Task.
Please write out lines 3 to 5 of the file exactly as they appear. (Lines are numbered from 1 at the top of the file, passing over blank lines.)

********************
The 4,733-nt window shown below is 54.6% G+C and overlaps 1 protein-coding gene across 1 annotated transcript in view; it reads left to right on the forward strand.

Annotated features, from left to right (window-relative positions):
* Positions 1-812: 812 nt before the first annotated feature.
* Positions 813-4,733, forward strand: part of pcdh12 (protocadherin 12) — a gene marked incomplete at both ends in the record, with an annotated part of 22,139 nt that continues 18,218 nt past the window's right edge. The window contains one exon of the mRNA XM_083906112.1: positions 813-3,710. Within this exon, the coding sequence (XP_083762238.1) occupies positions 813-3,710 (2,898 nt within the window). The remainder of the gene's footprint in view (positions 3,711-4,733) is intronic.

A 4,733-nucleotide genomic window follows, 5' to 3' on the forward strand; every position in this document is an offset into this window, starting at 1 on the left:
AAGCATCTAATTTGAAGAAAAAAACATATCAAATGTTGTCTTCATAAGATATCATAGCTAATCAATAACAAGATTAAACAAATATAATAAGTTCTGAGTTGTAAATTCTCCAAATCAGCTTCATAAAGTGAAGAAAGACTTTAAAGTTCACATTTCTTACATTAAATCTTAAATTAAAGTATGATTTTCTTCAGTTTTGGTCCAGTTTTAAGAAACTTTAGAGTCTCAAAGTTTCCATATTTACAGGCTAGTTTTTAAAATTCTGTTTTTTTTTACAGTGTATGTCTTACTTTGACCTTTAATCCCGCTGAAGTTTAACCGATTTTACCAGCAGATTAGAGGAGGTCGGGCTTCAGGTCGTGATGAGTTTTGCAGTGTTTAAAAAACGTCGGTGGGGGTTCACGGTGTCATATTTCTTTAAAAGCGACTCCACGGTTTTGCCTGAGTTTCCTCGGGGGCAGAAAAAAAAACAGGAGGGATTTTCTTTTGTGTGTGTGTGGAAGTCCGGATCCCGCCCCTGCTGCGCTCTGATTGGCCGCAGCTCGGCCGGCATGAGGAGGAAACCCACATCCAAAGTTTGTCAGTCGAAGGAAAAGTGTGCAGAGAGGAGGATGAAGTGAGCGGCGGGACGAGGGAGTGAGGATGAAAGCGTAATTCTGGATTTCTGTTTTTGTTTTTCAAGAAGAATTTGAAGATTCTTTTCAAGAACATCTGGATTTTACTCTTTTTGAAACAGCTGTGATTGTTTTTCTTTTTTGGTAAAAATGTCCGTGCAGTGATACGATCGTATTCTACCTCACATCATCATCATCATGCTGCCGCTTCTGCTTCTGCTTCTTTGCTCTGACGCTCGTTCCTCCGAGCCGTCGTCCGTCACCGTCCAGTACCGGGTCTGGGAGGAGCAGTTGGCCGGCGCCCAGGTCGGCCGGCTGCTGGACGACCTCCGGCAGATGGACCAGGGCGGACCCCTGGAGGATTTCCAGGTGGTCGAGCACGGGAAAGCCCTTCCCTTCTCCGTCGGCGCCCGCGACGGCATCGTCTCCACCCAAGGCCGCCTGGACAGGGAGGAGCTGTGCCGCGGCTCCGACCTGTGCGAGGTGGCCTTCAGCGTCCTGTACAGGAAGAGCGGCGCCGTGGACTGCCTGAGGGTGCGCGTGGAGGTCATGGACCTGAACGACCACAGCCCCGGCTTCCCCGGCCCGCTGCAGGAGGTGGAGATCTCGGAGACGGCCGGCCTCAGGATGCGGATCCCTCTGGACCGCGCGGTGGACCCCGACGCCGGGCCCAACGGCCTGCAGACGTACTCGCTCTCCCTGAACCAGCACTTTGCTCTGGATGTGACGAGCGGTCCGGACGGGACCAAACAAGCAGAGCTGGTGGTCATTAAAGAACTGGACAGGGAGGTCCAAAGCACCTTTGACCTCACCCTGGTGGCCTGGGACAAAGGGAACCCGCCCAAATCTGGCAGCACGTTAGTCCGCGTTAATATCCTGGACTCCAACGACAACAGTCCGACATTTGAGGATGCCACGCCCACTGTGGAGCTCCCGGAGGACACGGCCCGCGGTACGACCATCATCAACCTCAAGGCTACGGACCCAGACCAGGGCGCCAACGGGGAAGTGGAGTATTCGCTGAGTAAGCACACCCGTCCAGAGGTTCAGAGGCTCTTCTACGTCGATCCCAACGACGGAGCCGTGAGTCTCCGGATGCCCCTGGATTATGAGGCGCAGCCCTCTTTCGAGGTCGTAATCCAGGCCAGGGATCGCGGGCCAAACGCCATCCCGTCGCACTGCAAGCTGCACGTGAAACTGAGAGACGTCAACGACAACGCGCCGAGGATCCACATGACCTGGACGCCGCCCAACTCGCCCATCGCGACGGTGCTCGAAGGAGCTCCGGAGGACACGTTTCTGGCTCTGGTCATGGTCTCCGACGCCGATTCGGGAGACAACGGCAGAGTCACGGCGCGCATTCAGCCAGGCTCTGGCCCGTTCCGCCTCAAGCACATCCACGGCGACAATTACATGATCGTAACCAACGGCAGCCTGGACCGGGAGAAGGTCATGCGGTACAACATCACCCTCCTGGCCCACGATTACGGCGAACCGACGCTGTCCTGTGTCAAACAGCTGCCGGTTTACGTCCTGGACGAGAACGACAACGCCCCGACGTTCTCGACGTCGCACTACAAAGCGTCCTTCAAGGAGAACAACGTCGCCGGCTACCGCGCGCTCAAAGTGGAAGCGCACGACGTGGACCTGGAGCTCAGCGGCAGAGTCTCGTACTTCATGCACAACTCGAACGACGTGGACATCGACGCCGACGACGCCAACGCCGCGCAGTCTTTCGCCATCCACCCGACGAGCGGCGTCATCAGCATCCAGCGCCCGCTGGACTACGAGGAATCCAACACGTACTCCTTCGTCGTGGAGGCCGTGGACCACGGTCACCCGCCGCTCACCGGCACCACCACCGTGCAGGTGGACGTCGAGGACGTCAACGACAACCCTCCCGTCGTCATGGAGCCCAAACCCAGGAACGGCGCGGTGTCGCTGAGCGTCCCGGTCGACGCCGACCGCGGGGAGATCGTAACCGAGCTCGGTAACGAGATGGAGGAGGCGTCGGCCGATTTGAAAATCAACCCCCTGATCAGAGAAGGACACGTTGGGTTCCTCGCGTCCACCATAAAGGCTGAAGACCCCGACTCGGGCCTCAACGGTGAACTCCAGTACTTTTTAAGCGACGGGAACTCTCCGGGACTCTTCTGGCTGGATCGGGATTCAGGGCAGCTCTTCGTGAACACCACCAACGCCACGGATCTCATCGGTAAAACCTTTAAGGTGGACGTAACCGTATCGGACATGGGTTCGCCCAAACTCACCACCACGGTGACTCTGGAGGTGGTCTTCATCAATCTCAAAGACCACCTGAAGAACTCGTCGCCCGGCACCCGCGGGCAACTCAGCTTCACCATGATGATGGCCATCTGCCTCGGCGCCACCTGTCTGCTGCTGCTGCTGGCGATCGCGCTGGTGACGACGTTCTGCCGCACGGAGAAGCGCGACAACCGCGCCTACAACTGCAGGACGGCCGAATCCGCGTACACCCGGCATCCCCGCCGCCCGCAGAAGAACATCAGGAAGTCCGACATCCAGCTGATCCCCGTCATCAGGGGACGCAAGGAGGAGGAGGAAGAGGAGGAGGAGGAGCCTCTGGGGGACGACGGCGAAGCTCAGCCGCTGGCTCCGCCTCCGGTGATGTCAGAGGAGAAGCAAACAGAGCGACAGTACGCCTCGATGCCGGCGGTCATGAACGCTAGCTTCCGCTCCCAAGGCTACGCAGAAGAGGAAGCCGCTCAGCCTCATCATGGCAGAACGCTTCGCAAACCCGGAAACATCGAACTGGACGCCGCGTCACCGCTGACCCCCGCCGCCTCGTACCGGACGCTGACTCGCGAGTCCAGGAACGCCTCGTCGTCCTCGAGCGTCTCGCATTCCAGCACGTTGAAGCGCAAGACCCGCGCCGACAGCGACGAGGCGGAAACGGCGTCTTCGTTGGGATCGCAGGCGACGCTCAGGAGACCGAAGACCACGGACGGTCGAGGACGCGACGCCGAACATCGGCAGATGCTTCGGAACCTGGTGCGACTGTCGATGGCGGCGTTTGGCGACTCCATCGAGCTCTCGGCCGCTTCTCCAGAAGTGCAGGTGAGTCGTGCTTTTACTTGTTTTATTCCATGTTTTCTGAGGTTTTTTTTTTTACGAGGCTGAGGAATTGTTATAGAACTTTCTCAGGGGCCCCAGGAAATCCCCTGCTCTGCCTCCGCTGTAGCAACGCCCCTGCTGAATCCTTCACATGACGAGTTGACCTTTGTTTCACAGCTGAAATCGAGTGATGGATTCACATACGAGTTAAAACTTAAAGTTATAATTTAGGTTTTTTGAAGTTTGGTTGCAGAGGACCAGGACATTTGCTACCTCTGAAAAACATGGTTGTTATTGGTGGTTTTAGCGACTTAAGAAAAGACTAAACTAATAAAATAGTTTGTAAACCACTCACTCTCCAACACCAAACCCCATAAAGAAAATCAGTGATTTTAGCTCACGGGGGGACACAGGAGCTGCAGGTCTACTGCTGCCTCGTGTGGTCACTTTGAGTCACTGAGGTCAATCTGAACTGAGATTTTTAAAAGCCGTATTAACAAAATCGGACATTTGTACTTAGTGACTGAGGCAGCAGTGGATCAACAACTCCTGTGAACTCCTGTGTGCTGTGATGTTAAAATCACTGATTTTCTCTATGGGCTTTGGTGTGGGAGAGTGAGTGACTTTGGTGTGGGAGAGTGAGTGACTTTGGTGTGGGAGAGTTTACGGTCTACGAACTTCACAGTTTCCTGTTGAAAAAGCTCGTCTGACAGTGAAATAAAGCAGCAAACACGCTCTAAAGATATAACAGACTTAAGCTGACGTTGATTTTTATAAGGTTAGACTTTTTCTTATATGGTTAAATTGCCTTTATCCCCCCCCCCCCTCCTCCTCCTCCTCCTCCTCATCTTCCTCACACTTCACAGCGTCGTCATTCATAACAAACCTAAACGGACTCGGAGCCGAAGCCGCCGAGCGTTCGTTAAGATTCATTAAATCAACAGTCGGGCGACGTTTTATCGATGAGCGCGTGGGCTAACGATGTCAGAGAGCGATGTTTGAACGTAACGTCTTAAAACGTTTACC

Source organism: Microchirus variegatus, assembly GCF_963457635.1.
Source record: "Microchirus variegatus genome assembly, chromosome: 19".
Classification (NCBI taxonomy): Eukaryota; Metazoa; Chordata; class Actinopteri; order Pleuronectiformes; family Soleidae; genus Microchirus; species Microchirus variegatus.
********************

* Positions 1-812: 812 nt before the first annotated feature.
* Positions 813-4,733, forward strand: part of pcdh12 (protocadherin 12) — a gene marked incomplete at both ends in the record, with an annotated part of 22,139 nt that continues 18,218 nt past the window's right edge. The window contains one exon of the mRNA XM_083906112.1: positions 813-3,710. Within this exon, the coding sequence (XP_083762238.1) occupies positions 813-3,710 (2,898 nt within the window). The remainder of the gene's footprint in view (positions 3,711-4,733) is intronic.

A 4,733-nucleotide genomic window follows, 5' to 3' on the forward strand; every position in this document is an offset into this window, starting at 1 on the left: